Walmart can’t take a loss to provide affordable healthcare? | Peak

Recently, Walmart announced that they are beginning to close all 51 healthcare and telehealth facilities in multiple states. This comes after we pledged just a year ago to expand these community enrichment programs.

They cite a valid business reason: the inability to operate these facilities profitably. That is fair. But remember Walmart, one of the most profitable companies in the world, owned by the richest family in America. And they can’t afford to take a loss to provide affordable healthcare options for their customers or their employees?

Our nation’s largest private employer, whose workforce is largely subsidized by taxpayers (the vast majority of Walmart employees qualify for both food and Medicaid assistance), is unwilling to run part of their multibillion-dollar business at a loss to provide what is often the only healthcare option for their clients?

I know I can easily tell how the Walton family and Walmart should spend their money. But Walmart has no problem limiting its employees’ ability to earn a living wage by limiting the number of hours they can work per week, or limiting their health benefits by not allowing them to work full-time. Walmart has no problem making billions and billions in profits, thanks in part to the fact that we as taxpayers subsidize their workforce.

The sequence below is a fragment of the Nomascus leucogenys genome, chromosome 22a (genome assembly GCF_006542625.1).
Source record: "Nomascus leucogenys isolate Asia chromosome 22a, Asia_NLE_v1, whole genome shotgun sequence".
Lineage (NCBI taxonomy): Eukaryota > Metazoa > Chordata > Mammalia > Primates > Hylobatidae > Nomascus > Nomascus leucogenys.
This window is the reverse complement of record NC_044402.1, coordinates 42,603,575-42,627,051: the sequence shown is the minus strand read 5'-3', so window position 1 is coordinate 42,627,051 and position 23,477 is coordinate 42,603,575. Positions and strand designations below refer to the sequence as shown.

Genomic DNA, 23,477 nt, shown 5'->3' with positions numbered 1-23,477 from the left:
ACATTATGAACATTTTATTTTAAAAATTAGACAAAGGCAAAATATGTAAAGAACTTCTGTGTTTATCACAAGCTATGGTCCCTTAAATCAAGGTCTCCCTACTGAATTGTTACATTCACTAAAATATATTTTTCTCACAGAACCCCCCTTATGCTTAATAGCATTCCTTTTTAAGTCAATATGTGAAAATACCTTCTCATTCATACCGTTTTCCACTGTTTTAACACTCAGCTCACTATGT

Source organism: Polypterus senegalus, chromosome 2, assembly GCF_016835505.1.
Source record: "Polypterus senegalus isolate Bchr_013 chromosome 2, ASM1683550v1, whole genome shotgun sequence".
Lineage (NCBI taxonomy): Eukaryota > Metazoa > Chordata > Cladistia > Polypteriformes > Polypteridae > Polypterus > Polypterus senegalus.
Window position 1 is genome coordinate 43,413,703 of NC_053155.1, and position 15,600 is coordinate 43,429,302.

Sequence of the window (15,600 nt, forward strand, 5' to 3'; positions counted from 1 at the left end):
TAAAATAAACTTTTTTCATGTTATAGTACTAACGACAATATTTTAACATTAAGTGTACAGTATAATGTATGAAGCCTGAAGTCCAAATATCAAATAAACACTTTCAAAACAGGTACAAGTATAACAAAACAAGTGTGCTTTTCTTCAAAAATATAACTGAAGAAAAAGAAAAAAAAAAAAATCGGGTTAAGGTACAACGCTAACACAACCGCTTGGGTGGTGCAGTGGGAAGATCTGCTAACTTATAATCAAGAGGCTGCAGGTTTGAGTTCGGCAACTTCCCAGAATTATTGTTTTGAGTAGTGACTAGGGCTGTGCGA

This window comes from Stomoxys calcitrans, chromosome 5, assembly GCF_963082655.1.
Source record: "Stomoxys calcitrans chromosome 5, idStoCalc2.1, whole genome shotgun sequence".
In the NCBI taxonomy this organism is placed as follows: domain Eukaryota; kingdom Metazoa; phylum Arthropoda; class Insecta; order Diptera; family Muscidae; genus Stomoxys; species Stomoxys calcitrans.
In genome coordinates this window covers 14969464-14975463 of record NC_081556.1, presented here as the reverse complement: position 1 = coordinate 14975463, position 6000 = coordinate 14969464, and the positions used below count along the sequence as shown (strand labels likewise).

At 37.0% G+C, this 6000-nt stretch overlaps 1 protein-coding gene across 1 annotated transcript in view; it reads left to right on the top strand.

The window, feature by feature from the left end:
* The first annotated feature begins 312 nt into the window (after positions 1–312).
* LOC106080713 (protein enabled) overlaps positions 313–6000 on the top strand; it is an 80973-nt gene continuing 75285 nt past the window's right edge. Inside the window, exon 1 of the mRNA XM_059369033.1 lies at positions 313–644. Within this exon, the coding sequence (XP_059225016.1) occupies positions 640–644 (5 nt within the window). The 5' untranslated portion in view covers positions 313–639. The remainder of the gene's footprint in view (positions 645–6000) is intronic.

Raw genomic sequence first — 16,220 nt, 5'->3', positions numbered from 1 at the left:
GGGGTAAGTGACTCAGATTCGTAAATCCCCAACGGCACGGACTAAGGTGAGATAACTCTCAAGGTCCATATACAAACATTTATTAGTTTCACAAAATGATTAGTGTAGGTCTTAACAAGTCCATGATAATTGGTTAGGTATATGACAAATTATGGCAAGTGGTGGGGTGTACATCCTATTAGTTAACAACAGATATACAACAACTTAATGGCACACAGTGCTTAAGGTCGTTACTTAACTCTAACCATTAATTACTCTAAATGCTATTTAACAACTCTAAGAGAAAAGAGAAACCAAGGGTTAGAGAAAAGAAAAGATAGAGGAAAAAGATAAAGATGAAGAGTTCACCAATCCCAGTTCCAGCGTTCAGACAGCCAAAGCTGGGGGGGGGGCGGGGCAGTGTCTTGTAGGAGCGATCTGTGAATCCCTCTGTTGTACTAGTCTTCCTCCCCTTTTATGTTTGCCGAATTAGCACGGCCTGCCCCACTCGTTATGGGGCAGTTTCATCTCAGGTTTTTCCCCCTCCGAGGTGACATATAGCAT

How much is enough profit, Walmart? If billions and billions aren’t enough, what is?

Isn’t a healthy customer base good for business? Wouldn’t you think that Walmart has a vested interest in ensuring that their customers, not to mention their own employees, have access to affordable healthcare? What about the extra trips to Walmart that people will no longer make because they have to go somewhere else to pick up their prescriptions? If Walmart is going to abolish healthcare, will Kroger and Albertsons be next?

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I think a good company is one that invests not only in its employees, but also in its community. Is it too much to ask that Walmart invest a small percentage of their billions in annual profits to keep their customers and employees healthier? What does this mean for the people who have come to rely on Walmart for their health needs? Do we really need to do more to limit access to healthcare, all for profit?

And I’m no tax expert, but I bet Walmart has a building full of lawyers who can find a way to write off those losses to provide health care to their communities and employees.

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